Sunday, April 18, 2021

Stanley McNail

Stanley McNail (b. Centralia, Illinois, 14 March 1918; d. Alameda, California, 4 April 1995)

The 1965 Arkham House edition
Stanley Duane McNail was the only child of Karl (sometimes Carl) Hicks McNail (1897-1991), a railway switchman (per his 1918 Draft Registration and the 1930 US Census), and his wife Constance Kathleen, nee Poyner (1898-1978), who were married around 1914. The family  lived mostly in Illinois, though the 1930 Census locates them in Evansville, Indiana. 

Stanley moved to the San Francisco area around 1953. He contributed to many small press poetry magazines, and served as editor and publisher for some literary journals, including The Galley Sail Review (founded 1958), and Nightshade (founded 1965). He also served as poetry editor at other publications such as Renaissance and The Bay Guardian. Many of McNail's poems are macabre in nature.

His first publication was a genealogical booklet, Notes on the Family History of William B. McNail (1782-1868), as by Stanley D. McNail, published in 1957. It details his family history. His first of four poetry collections was the slim booklet Footsteps in the Attic (1958). His second collection, also small, was The Black Hawk Country (1960, second edition 1967). McNail contributed five poems to August Derleth's Arkham House anthology, Fire and Sleet and Candlelight (1961).

The 1987 Embassy Hall edition
His third collection is certainly his most famous work. Something Breathing contains thirty-two poems and was published by Arkham House in 1965. Only forty-four pages, it was printed in an edition of 500 hardcover copies for Arkham House by Villiers Publications in England. The cover art is by Frank Utpatel. McNail issued an expanded edition of this title, containing forty-six poems, in trade paperback, under the Embassy Hall Editions imprint, of Berkeley, California, in 1987. It includes Utpatel's original cover illustration (printed interiorly), as well as a new cover and three illustrations by Christopher Chavez. There is also a brief prefatory note by Steve Eng, who describes McNail's poems as "admirably brief" and "energetically wry."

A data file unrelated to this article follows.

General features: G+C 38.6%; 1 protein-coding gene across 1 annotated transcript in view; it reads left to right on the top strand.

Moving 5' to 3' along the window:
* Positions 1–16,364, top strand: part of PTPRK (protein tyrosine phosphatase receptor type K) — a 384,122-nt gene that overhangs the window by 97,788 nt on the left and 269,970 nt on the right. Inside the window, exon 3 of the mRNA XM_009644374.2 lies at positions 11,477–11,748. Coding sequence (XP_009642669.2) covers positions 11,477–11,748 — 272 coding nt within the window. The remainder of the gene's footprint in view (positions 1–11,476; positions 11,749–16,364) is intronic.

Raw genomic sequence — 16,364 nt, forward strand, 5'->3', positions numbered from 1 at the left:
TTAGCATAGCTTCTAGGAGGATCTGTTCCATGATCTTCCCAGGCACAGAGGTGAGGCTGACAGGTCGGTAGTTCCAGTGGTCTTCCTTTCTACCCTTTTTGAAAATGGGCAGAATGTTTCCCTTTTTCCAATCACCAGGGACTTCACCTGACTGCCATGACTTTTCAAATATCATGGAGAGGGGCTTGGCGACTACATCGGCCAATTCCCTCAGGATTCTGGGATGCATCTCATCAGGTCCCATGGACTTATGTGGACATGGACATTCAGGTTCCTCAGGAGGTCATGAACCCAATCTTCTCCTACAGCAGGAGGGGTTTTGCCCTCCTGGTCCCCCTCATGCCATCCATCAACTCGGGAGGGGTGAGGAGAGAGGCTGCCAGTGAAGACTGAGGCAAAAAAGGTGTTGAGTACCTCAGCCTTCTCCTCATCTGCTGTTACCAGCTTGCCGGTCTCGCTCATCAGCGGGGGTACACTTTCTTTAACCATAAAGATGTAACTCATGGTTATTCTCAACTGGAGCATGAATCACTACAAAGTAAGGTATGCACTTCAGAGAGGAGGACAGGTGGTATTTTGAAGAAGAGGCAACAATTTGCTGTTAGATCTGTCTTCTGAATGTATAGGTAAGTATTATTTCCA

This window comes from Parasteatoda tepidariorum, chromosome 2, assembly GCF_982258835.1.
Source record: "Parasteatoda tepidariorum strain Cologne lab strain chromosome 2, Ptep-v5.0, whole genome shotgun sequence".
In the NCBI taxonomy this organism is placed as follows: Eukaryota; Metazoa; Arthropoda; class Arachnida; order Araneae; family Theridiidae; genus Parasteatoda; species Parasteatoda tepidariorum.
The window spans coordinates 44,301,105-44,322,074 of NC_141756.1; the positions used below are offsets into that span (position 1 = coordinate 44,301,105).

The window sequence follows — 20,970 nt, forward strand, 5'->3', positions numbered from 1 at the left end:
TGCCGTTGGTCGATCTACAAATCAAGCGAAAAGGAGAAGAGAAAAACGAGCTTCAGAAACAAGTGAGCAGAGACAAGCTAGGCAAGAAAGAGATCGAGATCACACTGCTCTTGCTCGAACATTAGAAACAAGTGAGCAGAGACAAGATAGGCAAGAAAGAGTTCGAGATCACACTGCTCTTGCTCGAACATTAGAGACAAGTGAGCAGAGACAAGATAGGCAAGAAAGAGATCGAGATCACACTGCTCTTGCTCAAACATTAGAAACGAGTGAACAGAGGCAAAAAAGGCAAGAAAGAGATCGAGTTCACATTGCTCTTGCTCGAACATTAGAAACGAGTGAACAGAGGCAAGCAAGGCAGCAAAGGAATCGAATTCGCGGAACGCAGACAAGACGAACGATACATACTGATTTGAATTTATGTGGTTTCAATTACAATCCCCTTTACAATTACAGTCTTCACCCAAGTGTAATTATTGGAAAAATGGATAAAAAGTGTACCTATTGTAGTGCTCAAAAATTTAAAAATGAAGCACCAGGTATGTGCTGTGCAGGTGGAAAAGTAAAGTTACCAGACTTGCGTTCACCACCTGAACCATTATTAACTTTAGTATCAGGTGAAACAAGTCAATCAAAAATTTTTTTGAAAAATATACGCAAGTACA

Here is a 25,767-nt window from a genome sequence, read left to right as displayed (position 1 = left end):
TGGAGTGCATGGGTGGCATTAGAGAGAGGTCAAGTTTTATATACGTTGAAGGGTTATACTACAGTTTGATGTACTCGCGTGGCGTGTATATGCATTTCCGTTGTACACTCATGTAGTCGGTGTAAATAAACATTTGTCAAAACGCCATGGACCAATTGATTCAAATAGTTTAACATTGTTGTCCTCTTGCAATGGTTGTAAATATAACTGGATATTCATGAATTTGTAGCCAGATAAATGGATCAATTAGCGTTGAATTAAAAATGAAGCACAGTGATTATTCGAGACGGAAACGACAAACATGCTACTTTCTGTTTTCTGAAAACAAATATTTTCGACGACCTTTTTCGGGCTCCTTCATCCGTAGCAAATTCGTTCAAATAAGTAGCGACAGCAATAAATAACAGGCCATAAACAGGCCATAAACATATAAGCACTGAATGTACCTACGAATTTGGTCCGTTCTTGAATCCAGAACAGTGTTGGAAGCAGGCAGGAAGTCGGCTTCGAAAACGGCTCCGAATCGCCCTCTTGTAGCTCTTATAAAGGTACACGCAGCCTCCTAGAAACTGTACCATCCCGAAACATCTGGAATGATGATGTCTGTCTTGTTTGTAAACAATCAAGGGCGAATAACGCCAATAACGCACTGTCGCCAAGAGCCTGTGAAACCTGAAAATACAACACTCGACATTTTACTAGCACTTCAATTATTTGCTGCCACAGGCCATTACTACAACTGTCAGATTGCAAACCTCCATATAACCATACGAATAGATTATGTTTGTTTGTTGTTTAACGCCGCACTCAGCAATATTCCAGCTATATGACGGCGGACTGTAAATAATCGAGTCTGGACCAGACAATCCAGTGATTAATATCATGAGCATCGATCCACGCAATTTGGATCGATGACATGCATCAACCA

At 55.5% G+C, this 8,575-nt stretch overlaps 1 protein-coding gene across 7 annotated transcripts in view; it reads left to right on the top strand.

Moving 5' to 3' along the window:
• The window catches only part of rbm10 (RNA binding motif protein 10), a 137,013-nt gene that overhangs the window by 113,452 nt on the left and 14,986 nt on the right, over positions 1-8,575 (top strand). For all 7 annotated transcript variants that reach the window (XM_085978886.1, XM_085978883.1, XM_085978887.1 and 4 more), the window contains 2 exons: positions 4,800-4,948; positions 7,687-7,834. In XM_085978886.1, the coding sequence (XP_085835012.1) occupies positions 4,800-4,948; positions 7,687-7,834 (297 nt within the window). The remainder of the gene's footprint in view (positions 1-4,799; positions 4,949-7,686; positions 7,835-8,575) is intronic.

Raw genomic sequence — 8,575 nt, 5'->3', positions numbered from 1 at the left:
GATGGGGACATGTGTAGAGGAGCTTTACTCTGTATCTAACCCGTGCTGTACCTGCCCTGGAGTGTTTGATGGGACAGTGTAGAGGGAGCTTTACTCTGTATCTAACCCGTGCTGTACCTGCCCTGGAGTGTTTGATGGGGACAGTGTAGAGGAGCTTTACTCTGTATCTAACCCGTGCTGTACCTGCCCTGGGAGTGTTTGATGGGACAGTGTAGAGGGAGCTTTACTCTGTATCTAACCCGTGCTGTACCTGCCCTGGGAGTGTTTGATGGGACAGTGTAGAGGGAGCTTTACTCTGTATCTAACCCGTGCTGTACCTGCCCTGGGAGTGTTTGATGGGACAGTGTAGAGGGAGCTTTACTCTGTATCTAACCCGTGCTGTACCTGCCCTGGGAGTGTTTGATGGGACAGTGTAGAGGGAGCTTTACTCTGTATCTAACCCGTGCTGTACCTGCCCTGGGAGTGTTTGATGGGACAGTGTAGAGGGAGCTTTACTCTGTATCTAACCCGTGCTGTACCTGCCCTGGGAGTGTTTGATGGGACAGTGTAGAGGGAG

McNail edited a chapbook Sorcerer's Samplecase: Selected Poems in a Jugular Vein (1986), with all poems reprinted from either The Galley Sail Review or Nightshade. It includes works by nineteen poets, including four by McNail, and one by Paul Zimmer.

His final collection was At Tea in the Mortuary: Poems and Tales (1991), with an introduction by Alan Warren and illustrations by Christopher Chavez. 

McNail died of a heart attack at his apartment at the age of 77. An obituary in the San Francisco Chronicle noted that he had worked for Greyhound for fifteen years, retiring in 1983.


  1. I met Stanley McNail a few times in the 1990s when he was living in Berkeley, in a small apt. on University Ave. A great, funny guy who read his poems with high drama. Loved his poetry but even more so when he di public readings.

  2. Thanks for sharing. I wonder if any recordings of his readings survive....